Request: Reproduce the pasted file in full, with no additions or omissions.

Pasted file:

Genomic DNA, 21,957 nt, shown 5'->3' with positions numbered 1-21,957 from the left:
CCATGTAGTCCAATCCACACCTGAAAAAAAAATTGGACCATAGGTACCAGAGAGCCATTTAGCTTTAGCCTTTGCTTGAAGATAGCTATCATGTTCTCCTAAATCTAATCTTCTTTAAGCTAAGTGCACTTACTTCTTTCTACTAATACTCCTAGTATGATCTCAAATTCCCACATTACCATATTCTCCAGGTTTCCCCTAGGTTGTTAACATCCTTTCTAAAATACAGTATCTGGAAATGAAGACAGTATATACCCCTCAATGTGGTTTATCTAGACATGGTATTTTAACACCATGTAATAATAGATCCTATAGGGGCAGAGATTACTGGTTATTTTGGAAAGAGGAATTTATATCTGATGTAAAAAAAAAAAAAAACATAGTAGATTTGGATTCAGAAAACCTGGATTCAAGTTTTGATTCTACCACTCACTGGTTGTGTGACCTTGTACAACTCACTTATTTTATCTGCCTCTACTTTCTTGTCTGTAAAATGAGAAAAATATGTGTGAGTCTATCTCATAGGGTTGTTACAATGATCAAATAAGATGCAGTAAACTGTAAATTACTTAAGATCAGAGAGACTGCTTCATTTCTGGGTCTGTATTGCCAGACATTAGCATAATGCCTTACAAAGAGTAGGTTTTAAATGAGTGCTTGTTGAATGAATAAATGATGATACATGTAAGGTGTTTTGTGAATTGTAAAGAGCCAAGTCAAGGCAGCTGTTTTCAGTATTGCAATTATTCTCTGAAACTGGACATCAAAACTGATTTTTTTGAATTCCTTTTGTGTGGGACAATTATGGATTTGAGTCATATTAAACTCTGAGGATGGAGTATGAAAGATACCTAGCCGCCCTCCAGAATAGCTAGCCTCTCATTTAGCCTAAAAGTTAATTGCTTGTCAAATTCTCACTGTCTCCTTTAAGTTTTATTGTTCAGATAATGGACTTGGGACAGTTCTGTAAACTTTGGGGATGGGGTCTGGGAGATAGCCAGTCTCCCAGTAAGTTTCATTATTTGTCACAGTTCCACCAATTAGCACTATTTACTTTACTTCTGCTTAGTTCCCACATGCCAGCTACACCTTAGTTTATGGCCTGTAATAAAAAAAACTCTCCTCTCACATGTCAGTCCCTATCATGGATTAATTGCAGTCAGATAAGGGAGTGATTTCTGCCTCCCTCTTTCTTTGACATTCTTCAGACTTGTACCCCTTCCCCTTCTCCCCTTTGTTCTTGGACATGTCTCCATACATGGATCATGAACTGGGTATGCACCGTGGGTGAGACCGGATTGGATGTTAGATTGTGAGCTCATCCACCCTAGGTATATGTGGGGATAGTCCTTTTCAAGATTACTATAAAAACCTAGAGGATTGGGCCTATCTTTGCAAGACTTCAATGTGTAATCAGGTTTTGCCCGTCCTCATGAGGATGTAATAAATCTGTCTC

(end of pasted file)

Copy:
Genomic DNA, 21,957 nt, shown 5'->3' with positions numbered 1-21,957 from the left:
CCATGTAGTCCAATCCACACCTGAAAAAAAAATTGGACCATAGGTACCAGAGAGCCATTTAGCTTTAGCCTTTGCTTGAAGATAGCTATCATGTTCTCCTAAATCTAATCTTCTTTAAGCTAAGTGCACTTACTTCTTTCTACTAATACTCCTAGTATGATCTCAAATTCCCACATTACCATATTCTCCAGGTTTCCCCTAGGTTGTTAACATCCTTTCTAAAATACAGTATCTGGAAATGAAGACAGTATATACCCCTCAATGTGGTTTATCTAGACATGGTATTTTAACACCATGTAATAATAGATCCTATAGGGGCAGAGATTACTGGTTATTTTGGAAAGAGGAATTTATATCTGATGTAAAAAAAAAAAAAAACATAGTAGATTTGGATTCAGAAAACCTGGATTCAAGTTTTGATTCTACCACTCACTGGTTGTGTGACCTTGTACAACTCACTTATTTTATCTGCCTCTACTTTCTTGTCTGTAAAATGAGAAAAATATGTGTGAGTCTATCTCATAGGGTTGTTACAATGATCAAATAAGATGCAGTAAACTGTAAATTACTTAAGATCAGAGAGACTGCTTCATTTCTGGGTCTGTATTGCCAGACATTAGCATAATGCCTTACAAAGAGTAGGTTTTAAATGAGTGCTTGTTGAATGAATAAATGATGATACATGTAAGGTGTTTTGTGAATTGTAAAGAGCCAAGTCAAGGCAGCTGTTTTCAGTATTGCAATTATTCTCTGAAACTGGACATCAAAACTGATTTTTTTGAATTCCTTTTGTGTGGGACAATTATGGATTTGAGTCATATTAAACTCTGAGGATGGAGTATGAAAGATACCTAGCCGCCCTCCAGAATAGCTAGCCTCTCATTTAGCCTAAAAGTTAATTGCTTGTCAAATTCTCACTGTCTCCTTTAAGTTTTATTGTTCAGATAATGGACTTGGGACAGTTCTGTAAACTTTGGGGATGGGGTCTGGGAGATAGCCAGTCTCCCAGTAAGTTTCATTATTTGTCACAGTTCCACCAATTAGCACTATTTACTTTACTTCTGCTTAGTTCCCACATGCCAGCTACACCTTAGTTTATGGCCTGTAATAAAAAAAACTCTCCTCTCACATGTCAGTCCCTATCATGGATTAATTGCAGTCAGATAAGGGAGTGATTTCTGCCTCCCTCTTTCTTTGACATTCTTCAGACTTGTACCCCTTCCCCTTCTCCCCTTTGTTCTTGGACATGTCTCCATACATGGATCATGAACTGGGTATGCACCGTGGGTGAGACCGGATTGGATGTTAGATTGTGAGCTCATCCACCCTAGGTATATGTGGGGATAGTCCTTTTCAAGATTACTATAAAAACCTAGAGGATTGGGCCTATCTTTGCAAGACTTCAATGTGTAATCAGGTTTTGCCCGTCCTCATGAGGATGTAATAAATCTGTCTC